April 2018, Vol.245, No.4


Coastal Reclamation Projects Attempt to Protect Pipelines

Special to Pipeline & Gas Journal

Thousands of miles of pipeline canals that previously ran through Louisiana’s wetlands now resemble, from an aerial view, straight green lines that reach the Gulf of Mexico.

Photo by Stan’s Airboat & Marsh Excavator Service
Photo by Stan’s Airboat & Marsh Excavator Service

These canals were once responsible for making the flow of natural gas and oil possible. Now they make it impossible to prevent the salt water from eating away at the wetlands as it flows inland. 

The Situation

It is difficult to determine how much of Louisiana’s energy infrastructure is at stake from the fading coastline; one Bloomberg article approximates that it’s around $100 billion worth of refineries, pipelines, ports and tanks. 

In an attempt to prevent this, the America’s Wetlands Foundation has joined energy companies like CITGO Petroleum Corp., Conoco Phillips and Chevron Corp. to construct a $1 million, one-mile pilot project to alleviate Gulf Intracoastal Waterway erosion. Entergy, another energy company, has also put together a guide with suggestions on how to prevent the loss of our coast. 

Chevron Corp., Exxon Mobil Corp., BP Plc. And Royal Dutch Plc. have neglected to comment on just how much they’ve invested in coastal projects. With this, it doesn’t look like energy companies are planning on coughing up much money to help, even though billions of dollars are desperately needed to fund this operation.

Roughly 20 square miles of coastal land disappear each year, and the marsh protecting the pipeline network goes with it. As a matter of fact, according to a Louisiana State University study, over 610 miles of this pipeline could become exposed within the next 25 years.

This loss of swampland and barrier islands also adds to the risk of flooding. Without the natural buffer soaking up the rainfall, storms are more likely to result in flooding similar to what was seen last year in Baton Rouge.

Moving Forward

These problems have been present for years, which is why Louisiana is using most of its 2010 Deepwater Horizon oil spill settlement share on coastal restoration.

Louisiana’s master plan for hurricane protection and coastal restoration involves marsh creation projects in the Terrebonne and Barataria basins and projects that protect lake and coastal shorelines in Western Louisiana.

The plan lists guidelines for elevating houses, flood-proofing businesses and instructing residents on how to evacuate safely from the highest risk flooding areas. It also includes restoration and risk reduction projects. It discusses sediment diversion, structural protection, barrier island restoration and hydrologic restoration. Below is a summary of five of the projects involved in the plan and what the state aims to accomplish with them. 

South Terrebonne

Louisiana’s most expensive restoration project in this master plan costs $1.8 billion and will generate 25,000 acres of marsh south and west of Dulac, between the Houma Navigation Canal and Bayou du Large.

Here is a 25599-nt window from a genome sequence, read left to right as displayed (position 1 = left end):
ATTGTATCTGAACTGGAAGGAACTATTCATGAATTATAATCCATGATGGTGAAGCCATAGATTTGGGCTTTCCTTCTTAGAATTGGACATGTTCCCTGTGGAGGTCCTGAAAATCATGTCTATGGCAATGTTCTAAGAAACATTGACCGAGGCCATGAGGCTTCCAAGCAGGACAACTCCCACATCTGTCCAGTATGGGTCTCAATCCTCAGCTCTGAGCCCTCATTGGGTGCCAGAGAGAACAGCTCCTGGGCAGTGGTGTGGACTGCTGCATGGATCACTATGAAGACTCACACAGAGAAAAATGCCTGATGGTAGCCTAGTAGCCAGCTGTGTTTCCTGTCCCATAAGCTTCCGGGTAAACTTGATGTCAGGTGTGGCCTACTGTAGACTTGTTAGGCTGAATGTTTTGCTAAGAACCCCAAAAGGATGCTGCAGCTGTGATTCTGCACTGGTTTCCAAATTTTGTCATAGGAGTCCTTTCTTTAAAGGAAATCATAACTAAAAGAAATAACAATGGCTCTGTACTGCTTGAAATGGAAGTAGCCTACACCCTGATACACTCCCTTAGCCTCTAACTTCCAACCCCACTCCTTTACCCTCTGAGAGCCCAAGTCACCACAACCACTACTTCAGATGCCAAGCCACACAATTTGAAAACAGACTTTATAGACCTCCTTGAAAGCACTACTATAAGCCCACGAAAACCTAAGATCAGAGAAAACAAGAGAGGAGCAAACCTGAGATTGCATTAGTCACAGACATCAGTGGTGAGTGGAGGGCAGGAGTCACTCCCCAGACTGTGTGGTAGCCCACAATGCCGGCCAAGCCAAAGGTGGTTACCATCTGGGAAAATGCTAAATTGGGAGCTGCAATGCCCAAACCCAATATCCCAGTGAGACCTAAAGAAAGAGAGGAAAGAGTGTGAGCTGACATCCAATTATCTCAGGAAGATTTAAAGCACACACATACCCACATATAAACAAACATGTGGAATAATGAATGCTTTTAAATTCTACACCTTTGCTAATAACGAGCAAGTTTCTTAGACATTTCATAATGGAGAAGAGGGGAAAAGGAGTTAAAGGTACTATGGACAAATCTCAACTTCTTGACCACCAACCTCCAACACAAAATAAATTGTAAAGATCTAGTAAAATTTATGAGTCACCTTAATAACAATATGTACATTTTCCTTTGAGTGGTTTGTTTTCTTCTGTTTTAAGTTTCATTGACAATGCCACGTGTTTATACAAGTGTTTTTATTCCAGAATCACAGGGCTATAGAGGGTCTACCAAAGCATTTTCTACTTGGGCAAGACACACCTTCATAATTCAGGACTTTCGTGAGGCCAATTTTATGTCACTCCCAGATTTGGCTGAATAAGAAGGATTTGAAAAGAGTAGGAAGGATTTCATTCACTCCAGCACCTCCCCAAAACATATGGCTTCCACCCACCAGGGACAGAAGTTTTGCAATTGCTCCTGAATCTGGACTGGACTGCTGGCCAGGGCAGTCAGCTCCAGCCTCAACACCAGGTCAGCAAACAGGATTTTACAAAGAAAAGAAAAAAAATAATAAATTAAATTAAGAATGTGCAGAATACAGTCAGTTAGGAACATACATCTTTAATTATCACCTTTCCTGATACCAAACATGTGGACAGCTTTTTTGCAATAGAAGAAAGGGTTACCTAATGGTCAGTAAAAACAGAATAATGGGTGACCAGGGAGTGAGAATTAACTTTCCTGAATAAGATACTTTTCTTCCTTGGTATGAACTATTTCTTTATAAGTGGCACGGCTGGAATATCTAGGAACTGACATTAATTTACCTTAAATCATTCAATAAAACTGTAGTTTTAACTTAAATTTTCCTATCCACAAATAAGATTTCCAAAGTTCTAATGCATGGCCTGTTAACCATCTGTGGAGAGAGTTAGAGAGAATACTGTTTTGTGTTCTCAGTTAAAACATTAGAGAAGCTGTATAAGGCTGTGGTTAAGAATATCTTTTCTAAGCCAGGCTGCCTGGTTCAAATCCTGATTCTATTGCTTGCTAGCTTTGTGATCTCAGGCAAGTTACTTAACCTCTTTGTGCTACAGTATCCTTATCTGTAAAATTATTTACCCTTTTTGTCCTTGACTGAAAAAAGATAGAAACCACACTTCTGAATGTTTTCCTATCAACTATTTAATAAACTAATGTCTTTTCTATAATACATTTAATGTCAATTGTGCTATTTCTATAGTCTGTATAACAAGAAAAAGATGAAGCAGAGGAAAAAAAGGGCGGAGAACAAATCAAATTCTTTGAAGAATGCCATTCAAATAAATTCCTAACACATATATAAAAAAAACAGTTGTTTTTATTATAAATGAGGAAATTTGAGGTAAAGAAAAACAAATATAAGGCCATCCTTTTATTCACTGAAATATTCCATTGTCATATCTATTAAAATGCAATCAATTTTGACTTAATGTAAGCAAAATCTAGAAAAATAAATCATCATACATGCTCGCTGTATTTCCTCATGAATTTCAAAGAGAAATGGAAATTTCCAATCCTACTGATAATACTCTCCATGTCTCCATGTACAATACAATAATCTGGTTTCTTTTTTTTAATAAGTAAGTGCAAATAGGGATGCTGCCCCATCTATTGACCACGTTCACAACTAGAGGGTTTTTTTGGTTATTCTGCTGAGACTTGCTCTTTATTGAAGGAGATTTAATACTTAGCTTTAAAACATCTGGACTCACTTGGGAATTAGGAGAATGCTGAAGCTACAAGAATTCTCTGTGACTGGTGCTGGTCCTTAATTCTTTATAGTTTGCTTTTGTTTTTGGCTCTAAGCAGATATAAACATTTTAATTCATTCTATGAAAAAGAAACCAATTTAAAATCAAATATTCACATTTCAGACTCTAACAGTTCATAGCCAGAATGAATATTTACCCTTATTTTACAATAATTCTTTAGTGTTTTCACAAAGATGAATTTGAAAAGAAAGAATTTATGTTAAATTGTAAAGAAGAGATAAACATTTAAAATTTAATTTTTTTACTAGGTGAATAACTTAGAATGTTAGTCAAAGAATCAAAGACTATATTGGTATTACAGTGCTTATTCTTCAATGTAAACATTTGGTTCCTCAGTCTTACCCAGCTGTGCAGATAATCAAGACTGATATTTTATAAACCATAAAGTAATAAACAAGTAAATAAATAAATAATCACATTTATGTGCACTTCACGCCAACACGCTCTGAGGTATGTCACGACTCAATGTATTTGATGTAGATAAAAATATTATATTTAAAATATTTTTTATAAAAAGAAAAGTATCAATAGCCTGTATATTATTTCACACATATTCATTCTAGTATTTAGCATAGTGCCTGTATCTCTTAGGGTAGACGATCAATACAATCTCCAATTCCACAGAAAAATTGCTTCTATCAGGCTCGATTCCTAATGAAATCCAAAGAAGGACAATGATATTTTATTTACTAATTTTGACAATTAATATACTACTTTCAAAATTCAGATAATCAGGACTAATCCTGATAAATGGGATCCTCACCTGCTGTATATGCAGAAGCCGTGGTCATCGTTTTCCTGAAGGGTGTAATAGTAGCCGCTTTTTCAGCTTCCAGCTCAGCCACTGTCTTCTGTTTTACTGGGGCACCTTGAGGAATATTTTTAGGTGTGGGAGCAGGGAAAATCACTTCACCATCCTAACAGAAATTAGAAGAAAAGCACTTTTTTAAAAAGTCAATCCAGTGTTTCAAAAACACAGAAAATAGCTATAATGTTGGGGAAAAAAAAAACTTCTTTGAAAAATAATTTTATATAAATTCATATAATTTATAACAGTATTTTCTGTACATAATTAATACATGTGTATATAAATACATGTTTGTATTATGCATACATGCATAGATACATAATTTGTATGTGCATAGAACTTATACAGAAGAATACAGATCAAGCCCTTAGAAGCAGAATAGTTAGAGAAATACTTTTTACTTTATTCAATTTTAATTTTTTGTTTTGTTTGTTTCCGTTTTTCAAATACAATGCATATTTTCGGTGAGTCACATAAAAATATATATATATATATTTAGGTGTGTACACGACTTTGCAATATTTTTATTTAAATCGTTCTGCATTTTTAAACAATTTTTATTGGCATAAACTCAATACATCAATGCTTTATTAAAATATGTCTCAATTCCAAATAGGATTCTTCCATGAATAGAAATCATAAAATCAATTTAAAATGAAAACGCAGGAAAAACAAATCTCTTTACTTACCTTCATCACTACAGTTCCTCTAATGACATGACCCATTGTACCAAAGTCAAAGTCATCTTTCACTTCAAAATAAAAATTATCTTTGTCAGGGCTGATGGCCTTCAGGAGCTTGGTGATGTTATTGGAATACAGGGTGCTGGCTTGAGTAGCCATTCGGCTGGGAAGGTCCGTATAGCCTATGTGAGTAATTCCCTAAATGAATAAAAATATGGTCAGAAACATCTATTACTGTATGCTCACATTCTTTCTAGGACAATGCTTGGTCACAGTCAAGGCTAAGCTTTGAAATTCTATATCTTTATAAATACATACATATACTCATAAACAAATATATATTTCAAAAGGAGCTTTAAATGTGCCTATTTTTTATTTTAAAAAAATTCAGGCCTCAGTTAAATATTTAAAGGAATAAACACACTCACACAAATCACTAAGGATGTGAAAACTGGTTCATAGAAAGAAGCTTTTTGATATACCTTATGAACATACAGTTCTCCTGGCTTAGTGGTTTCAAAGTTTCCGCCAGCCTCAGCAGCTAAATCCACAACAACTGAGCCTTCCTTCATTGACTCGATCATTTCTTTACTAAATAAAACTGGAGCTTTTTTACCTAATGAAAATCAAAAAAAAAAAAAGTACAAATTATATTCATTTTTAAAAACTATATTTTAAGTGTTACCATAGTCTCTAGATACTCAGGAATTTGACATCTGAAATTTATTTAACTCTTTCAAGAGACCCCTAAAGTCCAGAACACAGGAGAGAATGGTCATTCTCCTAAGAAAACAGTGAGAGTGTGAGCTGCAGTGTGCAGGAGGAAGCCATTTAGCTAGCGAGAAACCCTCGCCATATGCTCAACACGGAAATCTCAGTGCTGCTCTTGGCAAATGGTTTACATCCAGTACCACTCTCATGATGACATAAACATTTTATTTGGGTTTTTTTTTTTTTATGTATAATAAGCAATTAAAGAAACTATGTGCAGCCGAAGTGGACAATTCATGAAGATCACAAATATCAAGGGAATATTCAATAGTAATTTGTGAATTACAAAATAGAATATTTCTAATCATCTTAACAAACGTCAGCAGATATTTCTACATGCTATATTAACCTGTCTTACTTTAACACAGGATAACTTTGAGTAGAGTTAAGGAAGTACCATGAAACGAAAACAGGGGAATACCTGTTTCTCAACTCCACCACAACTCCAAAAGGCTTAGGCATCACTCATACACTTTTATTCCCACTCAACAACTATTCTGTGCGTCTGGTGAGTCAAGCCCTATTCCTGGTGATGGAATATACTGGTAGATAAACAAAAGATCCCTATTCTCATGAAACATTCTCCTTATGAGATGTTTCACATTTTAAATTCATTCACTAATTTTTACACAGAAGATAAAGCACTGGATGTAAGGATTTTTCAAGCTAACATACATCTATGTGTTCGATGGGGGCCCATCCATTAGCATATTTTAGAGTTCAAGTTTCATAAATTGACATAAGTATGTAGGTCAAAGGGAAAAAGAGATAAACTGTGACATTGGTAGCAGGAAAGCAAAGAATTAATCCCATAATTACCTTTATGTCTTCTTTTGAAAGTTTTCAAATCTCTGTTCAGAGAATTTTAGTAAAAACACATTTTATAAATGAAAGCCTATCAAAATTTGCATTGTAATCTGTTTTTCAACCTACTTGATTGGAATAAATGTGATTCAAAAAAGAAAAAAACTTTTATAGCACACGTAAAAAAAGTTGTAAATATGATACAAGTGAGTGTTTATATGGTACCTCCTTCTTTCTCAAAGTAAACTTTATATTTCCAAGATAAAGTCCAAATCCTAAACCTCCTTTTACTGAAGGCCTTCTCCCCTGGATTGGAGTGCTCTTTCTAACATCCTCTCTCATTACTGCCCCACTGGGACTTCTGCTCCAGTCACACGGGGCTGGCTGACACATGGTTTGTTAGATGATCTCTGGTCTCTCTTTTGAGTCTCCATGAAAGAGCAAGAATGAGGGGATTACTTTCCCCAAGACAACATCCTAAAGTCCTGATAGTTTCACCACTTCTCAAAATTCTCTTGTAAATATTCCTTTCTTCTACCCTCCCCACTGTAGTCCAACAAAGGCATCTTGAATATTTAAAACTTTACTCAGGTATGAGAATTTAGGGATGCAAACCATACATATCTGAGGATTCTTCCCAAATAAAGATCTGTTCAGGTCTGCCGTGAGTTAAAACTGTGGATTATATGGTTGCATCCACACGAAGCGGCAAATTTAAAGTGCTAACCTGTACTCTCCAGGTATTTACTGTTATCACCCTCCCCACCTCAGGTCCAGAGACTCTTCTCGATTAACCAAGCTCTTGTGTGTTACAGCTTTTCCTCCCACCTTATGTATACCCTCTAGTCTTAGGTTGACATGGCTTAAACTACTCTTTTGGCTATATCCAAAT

The coastal master plan claims that Cocodrie, Dulac, Chauvin and neighboring communities are still at high risk for flooding. It will take 18 years to finish this project. 

Belle Pass-Golden Meadow

Over the next half-century, Lafourche Parish may lose 41 percent of its land. One goal of this project is to reverse this trend by generating 25,000 acres of marsh over the next 20 years, costing about $1.6 billion.

The restored wetlands stretch for 20 miles over Bayou Lafourche, between Port Fourchon and Golden Meadow. 

North Lake Mechant

The Coastal Protection and Restoration Authority states that over the next several decades, Terrebonne Parish risks losing almost half of its area. This is why the $1 billion project goal is to revitalize roughly 13,000 acres of marsh in central Terrebonne. 

The new marsh will span from Lake Mechant to Lake De Cade and serve as support against land loss in the future. The project is also reconstructing a crucial land bridge barrier between the “higher saline environment” of Lake Mechant and the erodible fresh marshes north of Bayou De Cade. 

New Orleans East Landbridge

Between Slidell and New Orleans, on the east side of Lake Pontchartrain, roughly 21,000 acres are behind reclaimed after decades of tropical storm damage.

This project – predicted to take another 21 years to finish – will protect the Orleans Landbridge and, in turn, safeguard the wildlife and fish that depend on these marsh habitats.

The $1.5 billion project will also preserve communities residing along the lake. To learn more about New Orleans Landbridge Shoreline Stabilization and Marsh Creation. 

East Calcasieu Lake

The Coastal Protection and Restoration Authority approximates Louisiana’s Cameron Parish to lose over 440 acres within the next 50 years, the most land out of any parish. 

In the next 13 years, the $1.1 billion East Calcasieu marsh project aims to reclaim 17,000 acres of marsh in the east Cameron-Creole watershed. P&GJ


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